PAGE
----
Join us in supporting our Makers, the artisans who craft our garments. Based in Northern Italy and severely affected, they have been standing strong despite the difficult period. And now, in collaboration with the Protezione Civile Italiana, they have shifted their production to making personal protection equipment for healthcare givers.

You are more than ever our everyday heroes. We love you and will not let you down.

 

Human Bond Gift Cards

Human bond: a special limited gift card set up by KA/NOA for those who wish to show their support but don’t have the mindset for buying new clothes at the moment. For every “human bond” gift card purchased on www.kanoaitalia.com, KA/NOA will issue a second card worth 10% of the total amount, as a sign of recognition and thankfulness. These cards will not have an expiration date, and can be used, like any other gift card, online or in our boutiques when they reopen: an opportunity to celebrate together the return of sunny days.
 
In these difficult times, we all have our minds on serious subjects, and no one is inclined to choose a new polo shirt or a pair of trousers. The priority is on everybody’s health and the measures required to get over this crisis as quickly and smoothly as possible…
 
By setting up this human bond, we are responding to the requests of our friends and community who wish to support not only KA/NOA, but our extended family of Makers who are working relentlessly in Italy to face this critical situation. We have made it a point of honor not to let them down and work closely with them to maintain orders, accept stock deliveries, and pay invoices. The coming months will be crucial, but we are confident and optimistic, and will come back stronger. We are all in this together and together we will find the way. 

 

Thanks for your support

 Shop now
 
 



KA/NOA Presents the new #stayathome Collection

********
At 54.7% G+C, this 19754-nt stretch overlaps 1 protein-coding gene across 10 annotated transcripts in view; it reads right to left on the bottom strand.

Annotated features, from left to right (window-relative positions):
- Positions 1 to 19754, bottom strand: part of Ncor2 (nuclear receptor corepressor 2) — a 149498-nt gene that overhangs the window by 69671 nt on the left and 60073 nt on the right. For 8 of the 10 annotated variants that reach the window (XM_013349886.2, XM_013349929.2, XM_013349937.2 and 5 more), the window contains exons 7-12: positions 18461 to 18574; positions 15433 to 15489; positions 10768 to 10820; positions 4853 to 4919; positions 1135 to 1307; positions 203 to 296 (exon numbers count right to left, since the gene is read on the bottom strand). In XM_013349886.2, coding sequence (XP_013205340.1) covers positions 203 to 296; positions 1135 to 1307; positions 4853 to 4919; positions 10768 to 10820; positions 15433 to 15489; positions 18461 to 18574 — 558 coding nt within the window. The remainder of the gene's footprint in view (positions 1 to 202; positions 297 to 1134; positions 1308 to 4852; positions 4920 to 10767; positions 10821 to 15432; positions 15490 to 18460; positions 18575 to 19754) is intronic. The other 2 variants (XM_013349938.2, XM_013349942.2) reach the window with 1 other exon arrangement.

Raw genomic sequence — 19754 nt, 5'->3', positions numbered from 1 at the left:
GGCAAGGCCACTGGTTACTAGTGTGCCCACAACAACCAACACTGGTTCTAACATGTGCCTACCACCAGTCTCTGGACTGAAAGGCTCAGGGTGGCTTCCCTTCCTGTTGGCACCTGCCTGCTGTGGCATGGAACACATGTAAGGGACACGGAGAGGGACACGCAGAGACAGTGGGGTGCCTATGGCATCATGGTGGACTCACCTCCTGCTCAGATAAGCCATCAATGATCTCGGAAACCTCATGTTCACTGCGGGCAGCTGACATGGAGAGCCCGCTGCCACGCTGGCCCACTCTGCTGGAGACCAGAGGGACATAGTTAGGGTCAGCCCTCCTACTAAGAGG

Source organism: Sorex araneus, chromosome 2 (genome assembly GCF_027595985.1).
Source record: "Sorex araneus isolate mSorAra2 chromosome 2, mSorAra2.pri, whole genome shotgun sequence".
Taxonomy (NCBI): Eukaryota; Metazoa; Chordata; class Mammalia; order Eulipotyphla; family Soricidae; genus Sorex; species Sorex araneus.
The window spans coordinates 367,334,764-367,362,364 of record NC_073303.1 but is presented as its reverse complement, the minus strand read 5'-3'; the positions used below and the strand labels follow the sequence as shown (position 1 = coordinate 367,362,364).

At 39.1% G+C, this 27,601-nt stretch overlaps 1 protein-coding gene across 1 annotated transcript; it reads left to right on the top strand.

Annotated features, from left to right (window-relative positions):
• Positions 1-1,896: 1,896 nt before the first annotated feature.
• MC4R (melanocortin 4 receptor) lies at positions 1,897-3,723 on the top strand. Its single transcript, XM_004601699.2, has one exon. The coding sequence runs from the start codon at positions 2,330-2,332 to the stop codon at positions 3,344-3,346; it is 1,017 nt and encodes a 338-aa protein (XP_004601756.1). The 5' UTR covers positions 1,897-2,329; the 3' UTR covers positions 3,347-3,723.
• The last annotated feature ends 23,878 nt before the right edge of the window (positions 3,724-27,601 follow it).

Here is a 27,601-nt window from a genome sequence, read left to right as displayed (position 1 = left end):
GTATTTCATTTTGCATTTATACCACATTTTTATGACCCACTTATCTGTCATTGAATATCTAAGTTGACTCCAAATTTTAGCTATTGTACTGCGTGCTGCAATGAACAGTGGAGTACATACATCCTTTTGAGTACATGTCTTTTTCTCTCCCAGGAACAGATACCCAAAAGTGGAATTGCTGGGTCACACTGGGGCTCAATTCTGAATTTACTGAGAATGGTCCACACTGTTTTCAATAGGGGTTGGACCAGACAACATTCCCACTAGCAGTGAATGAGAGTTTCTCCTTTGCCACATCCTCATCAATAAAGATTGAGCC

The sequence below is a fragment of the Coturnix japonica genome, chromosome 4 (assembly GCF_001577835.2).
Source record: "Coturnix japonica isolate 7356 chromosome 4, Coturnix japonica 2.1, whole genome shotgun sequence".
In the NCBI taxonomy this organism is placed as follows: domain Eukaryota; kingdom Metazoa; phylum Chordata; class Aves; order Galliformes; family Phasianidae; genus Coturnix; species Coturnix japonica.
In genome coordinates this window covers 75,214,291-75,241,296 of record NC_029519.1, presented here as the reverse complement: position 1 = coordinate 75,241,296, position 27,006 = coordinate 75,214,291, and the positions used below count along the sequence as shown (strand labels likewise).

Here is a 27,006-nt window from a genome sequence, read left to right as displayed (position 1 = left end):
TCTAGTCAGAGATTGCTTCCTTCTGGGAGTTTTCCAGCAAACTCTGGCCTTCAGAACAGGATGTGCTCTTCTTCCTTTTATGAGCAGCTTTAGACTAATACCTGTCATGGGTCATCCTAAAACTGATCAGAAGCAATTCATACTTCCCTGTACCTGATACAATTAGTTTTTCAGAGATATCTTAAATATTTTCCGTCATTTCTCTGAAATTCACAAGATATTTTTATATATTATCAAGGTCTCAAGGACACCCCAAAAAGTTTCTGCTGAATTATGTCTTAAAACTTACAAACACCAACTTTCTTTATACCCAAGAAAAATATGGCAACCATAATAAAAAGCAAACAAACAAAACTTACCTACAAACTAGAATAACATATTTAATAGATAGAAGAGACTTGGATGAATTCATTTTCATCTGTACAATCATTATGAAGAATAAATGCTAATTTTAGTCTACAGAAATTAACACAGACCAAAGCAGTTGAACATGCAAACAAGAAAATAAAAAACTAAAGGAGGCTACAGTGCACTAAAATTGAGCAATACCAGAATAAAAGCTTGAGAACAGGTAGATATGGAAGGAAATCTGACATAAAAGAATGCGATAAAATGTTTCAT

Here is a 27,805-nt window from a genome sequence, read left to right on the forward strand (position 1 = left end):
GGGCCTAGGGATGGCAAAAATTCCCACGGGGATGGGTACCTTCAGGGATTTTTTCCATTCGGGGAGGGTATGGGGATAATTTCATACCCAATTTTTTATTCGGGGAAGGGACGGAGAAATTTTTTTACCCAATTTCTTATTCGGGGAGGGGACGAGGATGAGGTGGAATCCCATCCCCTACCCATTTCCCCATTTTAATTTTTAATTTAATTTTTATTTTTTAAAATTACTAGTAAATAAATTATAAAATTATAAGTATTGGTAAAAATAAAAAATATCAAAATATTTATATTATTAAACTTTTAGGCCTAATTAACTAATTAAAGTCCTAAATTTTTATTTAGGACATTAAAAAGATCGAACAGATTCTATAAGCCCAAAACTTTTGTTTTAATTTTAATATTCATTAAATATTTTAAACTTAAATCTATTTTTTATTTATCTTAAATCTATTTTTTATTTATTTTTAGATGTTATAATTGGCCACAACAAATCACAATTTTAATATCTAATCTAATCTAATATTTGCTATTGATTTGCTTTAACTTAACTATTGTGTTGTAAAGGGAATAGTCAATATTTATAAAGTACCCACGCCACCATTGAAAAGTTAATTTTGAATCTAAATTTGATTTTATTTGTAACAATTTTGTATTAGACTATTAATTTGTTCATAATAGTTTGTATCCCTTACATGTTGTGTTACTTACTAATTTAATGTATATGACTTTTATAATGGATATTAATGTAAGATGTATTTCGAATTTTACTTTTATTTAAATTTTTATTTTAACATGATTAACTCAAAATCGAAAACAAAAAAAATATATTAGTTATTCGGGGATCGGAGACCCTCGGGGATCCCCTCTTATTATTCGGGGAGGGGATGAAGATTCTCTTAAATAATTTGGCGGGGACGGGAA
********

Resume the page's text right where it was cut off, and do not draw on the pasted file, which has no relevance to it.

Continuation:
It has never been simpler and easier to save lives: just #stayathome. To make your stay as comfy as possible, we have made a selection of our cosiest pieces, available online through our #stayathome collection.

Whether you're in home office mode or returning from a hard day of essential work outside, find some comfort in our clothes 100% Made in Italy by our precious Makers.

 

Stay safe – Stay at home

View the #stayathome Collection

 

 


Home

What a better destination than ... HOME?! Home sweet home...

From the ancient caves that were known as the first human habitats to modern houses, the home has always been linked to a reassuring feeling of cosiness. Home provides security, belonging, identity and privacy. It's a central place from which to look at the outside, and an essential piece of our well-being. Our home says a lot about who we are and what we think is important in life. It says a lot about a personality - just like clothes...

Let us take you through the history of some important rooms in a home, featuring a KA/NOA choice of atmospheres.

#stayathome and enjoy your interior!

 

The Living Room

The living room has a long history, and it used to be known by different names.

The earliest form of the modern living room is the parlor room, which appeared in the mid-19th century. Derived from the Old French “parloir” or “parler”, which means “to speak”, the original usage of the parlor was as a place set aside particularly for conversing or debating with people.

Soon, parlor rooms became evidence of social status across Europe. They offered tangible proof that one had graduated from living in one or two rooms, and was prosperous enough to devote an entire room to entertaining guests. The parlor became the stage upon which the private, behind-the-scenes life of middle-class Europeans met with the larger, outer world. It was thus the best-decorated room, often displaying the family’s finest collection of furnishings, works of art and other status symbols.